Along with being the voice of Sunday Night Baseball, the College World Series and the Little League World Series on ESPN, Ravech has also served as the voice of the SEC basketball tournament since 2017. Being on the call for high-stakes matchups, such as the Kentucky Wildcats against the Tennessee Volunteers, or on Sunday Night Baseball, the New York Yankees against the Boston Red Sox, is an exciting part of Ravech’s job throughout the calendar year. But no matter the sport; no matter the league; no matter the game – there is a consistent aspect of Ravech’s vernacular he is cognizant of every time he steps behind the microphone.
“I think my style, whether it’s in the studio or in the booth, is to really engage with the analyst,” said Ravech. “That part of it is, I think, a common trait through all of my broadcasts and I want to continue to do that.”
Having the ability to engage in genuine conversation with his analyst comes in actively listening and molding the conversation to fit most optimally with what is being discussed, even if it means departing from what he had originally planned. In this sense, he sets his partners up for success during the broadcast, part of the reason why he has been adept in working with different personalities in varying atmospheres across different sports.
“If you listen, then your follow-up questions will not necessarily be ones that you have written down already,” explained Ravech. “[Your analyst] has opened up this door, and you better be able to be willing to walk through it with them because they’re trying to say something and you’ve got to get it out of them.”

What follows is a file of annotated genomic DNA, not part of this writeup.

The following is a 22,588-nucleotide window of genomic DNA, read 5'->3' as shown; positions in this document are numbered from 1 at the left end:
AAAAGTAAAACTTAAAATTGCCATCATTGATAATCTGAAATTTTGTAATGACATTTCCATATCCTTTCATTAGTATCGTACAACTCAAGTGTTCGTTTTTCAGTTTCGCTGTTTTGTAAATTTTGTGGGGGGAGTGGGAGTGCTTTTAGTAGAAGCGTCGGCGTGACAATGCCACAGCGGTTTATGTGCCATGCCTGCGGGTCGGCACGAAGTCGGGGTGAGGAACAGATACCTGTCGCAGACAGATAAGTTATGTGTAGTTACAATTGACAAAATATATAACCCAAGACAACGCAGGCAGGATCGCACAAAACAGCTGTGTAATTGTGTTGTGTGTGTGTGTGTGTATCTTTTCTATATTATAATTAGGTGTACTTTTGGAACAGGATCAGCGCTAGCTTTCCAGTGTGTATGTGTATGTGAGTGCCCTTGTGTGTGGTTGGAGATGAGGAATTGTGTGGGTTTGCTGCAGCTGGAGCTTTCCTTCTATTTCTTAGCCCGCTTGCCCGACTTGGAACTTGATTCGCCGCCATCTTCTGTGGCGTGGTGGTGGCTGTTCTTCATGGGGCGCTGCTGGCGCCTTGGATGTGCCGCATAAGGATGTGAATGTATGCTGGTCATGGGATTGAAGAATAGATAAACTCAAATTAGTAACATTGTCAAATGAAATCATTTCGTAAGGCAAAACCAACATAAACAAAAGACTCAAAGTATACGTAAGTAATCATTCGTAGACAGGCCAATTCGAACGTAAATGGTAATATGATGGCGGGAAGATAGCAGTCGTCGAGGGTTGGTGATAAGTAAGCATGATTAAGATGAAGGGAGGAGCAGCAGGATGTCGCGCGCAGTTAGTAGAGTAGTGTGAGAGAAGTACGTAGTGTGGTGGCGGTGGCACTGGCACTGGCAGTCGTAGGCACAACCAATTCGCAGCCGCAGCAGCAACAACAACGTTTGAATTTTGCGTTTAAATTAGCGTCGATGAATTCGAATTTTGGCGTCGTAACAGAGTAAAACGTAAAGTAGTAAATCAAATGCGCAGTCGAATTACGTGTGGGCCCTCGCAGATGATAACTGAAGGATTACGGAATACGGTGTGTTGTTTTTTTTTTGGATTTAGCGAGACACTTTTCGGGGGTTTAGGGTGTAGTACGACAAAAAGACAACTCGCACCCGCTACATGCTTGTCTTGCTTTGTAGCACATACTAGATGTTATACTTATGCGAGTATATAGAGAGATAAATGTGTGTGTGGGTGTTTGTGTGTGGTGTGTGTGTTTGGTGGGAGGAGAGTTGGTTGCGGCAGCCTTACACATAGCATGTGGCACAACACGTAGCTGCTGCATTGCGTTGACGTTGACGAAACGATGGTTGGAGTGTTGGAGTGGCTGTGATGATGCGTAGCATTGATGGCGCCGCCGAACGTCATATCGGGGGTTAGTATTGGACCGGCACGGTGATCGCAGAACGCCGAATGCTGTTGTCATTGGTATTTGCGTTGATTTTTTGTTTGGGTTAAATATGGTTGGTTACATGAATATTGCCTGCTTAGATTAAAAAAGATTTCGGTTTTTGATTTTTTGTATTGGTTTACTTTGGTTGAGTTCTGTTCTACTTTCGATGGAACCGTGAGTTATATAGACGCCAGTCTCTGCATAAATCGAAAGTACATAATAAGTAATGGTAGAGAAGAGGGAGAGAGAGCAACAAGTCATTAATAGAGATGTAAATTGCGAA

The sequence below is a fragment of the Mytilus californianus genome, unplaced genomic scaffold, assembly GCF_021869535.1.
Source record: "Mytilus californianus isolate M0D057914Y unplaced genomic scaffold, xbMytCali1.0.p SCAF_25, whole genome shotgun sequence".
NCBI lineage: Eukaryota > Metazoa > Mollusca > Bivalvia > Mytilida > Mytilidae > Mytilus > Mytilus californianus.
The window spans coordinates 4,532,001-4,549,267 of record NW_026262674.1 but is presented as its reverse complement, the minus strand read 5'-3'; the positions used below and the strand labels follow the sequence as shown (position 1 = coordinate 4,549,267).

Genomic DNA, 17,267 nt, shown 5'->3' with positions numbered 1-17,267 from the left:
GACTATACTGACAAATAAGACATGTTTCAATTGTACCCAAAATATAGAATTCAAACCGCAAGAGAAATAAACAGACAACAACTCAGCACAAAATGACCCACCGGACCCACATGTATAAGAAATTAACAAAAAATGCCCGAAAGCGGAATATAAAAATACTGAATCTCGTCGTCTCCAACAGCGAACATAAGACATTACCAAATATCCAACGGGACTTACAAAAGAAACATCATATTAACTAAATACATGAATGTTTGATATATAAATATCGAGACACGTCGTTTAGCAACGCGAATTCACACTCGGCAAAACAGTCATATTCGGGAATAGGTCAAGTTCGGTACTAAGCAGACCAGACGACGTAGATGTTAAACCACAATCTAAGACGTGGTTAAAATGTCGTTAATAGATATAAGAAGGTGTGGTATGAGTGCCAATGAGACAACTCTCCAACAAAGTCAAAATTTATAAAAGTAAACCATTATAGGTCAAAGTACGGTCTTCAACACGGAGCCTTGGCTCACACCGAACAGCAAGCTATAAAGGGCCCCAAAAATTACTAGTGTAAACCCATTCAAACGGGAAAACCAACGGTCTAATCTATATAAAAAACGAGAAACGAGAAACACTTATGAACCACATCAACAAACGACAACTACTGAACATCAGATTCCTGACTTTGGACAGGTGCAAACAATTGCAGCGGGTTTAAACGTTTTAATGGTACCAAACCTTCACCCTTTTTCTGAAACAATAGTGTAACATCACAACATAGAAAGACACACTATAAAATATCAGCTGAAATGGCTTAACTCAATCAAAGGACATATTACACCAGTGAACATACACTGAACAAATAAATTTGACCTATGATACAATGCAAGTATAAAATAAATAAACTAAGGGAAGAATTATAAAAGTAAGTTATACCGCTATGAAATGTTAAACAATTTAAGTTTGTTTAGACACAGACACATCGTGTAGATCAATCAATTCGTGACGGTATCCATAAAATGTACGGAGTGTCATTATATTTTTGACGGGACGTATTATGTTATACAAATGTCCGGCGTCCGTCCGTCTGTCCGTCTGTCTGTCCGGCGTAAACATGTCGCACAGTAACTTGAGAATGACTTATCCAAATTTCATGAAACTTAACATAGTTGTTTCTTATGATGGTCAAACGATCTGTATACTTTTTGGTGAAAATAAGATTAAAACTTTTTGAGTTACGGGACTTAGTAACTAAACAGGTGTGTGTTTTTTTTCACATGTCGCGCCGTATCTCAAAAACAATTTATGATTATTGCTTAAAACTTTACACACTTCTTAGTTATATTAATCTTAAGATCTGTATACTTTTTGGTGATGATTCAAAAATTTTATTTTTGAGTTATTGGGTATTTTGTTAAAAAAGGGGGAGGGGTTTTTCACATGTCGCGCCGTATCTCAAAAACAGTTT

While Ravech, Cone and Pérez call Sunday Night Baseball games in the style of a traditional broadcast, there are several elements of the entire viewing presentation that demonstrate ESPN’s willingness to adapt to changing media consumption trends. One of these elements includes the addition of the new KayRod Cast, which became the most viewed alternate broadcast during a Major League Baseball game during the season debut of Sunday Night Baseball. The broadcast, featuring New York Yankees play-by-play announcer and 98.7 ESPN New York host Michael Kay, along with all-star third baseman Álex Rodríguez, diverts from the traditional style of broadcast through longform conversation, special guests and commodifying the act of watching a live baseball game.
“Baseball to me is an ideal platform for things like the KayRod Cast,” Ravech opined. “I think David, Eduardo and I spend a great deal of time focused on the game, but I think there are times where you can veer off and get into some entertaining conversations, and I certainly know that the guests that are on the KayRod Cast offer opportunities like that as well. Baseball lends itself to things like ESPN is doing right now, and I’m grateful to be in one of those booths.”